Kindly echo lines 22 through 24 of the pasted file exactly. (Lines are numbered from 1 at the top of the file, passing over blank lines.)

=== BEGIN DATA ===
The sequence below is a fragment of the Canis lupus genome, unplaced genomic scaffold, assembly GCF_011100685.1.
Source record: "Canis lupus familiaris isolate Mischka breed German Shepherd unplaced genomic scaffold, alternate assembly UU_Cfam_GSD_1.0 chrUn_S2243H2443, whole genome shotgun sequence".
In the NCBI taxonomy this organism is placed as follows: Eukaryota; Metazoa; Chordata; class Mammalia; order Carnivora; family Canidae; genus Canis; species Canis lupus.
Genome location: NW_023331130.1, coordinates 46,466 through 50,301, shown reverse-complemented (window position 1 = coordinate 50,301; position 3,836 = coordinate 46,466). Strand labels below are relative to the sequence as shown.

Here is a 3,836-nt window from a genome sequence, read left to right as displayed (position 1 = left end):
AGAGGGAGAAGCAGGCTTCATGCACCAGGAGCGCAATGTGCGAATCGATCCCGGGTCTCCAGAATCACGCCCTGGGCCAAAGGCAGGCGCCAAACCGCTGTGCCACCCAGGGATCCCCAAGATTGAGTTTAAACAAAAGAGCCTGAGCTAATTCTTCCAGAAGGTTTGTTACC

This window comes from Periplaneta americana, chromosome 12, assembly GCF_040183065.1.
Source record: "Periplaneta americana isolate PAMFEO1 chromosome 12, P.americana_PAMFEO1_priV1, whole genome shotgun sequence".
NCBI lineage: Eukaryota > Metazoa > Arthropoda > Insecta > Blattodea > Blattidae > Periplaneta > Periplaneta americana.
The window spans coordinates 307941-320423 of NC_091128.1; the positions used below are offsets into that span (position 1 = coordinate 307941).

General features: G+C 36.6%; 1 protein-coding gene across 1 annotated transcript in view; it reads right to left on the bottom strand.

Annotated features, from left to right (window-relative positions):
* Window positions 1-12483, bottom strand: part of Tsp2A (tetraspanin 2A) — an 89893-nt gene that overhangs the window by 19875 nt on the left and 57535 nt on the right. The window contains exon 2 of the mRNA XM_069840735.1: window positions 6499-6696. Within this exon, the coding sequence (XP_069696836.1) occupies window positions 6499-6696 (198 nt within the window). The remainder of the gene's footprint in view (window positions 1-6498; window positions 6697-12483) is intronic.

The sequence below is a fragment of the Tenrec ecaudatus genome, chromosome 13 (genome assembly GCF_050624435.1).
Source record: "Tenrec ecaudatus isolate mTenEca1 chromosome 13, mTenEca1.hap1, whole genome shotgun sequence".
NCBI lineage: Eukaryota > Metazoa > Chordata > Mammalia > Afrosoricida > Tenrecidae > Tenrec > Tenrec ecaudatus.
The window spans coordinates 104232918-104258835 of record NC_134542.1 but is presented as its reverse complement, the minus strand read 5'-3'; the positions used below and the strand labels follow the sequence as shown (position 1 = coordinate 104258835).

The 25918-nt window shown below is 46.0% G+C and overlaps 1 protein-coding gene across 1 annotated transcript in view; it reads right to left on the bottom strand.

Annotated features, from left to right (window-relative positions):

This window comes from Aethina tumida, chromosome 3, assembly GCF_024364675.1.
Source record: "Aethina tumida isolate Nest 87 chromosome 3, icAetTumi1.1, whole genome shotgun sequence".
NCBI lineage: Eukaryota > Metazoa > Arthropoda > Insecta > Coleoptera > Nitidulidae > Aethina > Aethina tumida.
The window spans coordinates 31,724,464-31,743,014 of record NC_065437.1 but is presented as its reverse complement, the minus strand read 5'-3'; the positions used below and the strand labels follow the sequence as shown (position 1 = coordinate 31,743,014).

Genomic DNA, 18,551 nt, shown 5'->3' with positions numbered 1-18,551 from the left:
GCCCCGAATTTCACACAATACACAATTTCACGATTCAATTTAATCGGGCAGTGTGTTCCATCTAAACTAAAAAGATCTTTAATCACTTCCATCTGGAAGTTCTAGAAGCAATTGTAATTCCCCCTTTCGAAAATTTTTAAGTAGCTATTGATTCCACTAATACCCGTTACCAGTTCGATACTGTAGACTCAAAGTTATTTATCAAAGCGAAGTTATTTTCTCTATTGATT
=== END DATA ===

NCBI lineage: Eukaryota > Metazoa > Arthropoda > Insecta > Coleoptera > Nitidulidae > Aethina > Aethina tumida.
The window spans coordinates 31,724,464-31,743,014 of record NC_065437.1 but is presented as its reverse complement, the minus strand read 5'-3'; the positions used below and the strand labels follow the sequence as shown (position 1 = coordinate 31,743,014).

Genomic DNA, 18,551 nt, shown 5'->3' with positions numbered 1-18,551 from the left: